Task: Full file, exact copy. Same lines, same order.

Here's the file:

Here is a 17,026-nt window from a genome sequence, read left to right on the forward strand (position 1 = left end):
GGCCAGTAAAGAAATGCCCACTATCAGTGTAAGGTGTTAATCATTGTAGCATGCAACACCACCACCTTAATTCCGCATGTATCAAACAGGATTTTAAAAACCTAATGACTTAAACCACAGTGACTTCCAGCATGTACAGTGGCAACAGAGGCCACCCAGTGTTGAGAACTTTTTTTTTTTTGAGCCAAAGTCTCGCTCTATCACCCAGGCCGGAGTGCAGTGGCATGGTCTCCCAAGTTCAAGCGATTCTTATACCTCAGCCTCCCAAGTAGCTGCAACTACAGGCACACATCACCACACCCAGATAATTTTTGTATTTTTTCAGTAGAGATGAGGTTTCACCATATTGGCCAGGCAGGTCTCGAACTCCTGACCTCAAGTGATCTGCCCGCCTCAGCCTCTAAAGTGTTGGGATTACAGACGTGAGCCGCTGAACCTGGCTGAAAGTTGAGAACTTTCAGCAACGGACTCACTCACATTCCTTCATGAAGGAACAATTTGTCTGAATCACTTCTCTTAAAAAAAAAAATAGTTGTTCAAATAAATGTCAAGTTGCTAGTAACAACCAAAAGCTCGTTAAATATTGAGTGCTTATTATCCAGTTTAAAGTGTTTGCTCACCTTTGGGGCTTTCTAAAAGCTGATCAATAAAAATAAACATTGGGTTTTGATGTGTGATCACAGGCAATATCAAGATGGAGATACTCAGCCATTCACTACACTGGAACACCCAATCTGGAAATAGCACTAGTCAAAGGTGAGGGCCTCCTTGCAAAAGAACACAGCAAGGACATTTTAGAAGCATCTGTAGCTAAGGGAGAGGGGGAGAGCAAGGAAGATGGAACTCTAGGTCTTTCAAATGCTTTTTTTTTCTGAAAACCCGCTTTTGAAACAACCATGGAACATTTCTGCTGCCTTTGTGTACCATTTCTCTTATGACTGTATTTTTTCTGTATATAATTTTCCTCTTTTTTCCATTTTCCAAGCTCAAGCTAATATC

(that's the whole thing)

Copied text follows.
Here is a 17,026-nt window from a genome sequence, read left to right on the forward strand (position 1 = left end):
GGCCAGTAAAGAAATGCCCACTATCAGTGTAAGGTGTTAATCATTGTAGCATGCAACACCACCACCTTAATTCCGCATGTATCAAACAGGATTTTAAAAACCTAATGACTTAAACCACAGTGACTTCCAGCATGTACAGTGGCAACAGAGGCCACCCAGTGTTGAGAACTTTTTTTTTTTTGAGCCAAAGTCTCGCTCTATCACCCAGGCCGGAGTGCAGTGGCATGGTCTCCCAAGTTCAAGCGATTCTTATACCTCAGCCTCCCAAGTAGCTGCAACTACAGGCACACATCACCACACCCAGATAATTTTTGTATTTTTTCAGTAGAGATGAGGTTTCACCATATTGGCCAGGCAGGTCTCGAACTCCTGACCTCAAGTGATCTGCCCGCCTCAGCCTCTAAAGTGTTGGGATTACAGACGTGAGCCGCTGAACCTGGCTGAAAGTTGAGAACTTTCAGCAACGGACTCACTCACATTCCTTCATGAAGGAACAATTTGTCTGAATCACTTCTCTTAAAAAAAAAAATAGTTGTTCAAATAAATGTCAAGTTGCTAGTAACAACCAAAAGCTCGTTAAATATTGAGTGCTTATTATCCAGTTTAAAGTGTTTGCTCACCTTTGGGGCTTTCTAAAAGCTGATCAATAAAAATAAACATTGGGTTTTGATGTGTGATCACAGGCAATATCAAGATGGAGATACTCAGCCATTCACTACACTGGAACACCCAATCTGGAAATAGCACTAGTCAAAGGTGAGGGCCTCCTTGCAAAAGAACACAGCAAGGACATTTTAGAAGCATCTGTAGCTAAGGGAGAGGGGGAGAGCAAGGAAGATGGAACTCTAGGTCTTTCAAATGCTTTTTTTTTCTGAAAACCCGCTTTTGAAACAACCATGGAACATTTCTGCTGCCTTTGTGTACCATTTCTCTTATGACTGTATTTTTTCTGTATATAATTTTCCTCTTTTTTCCATTTTCCAAGCTCAAGCTAATATC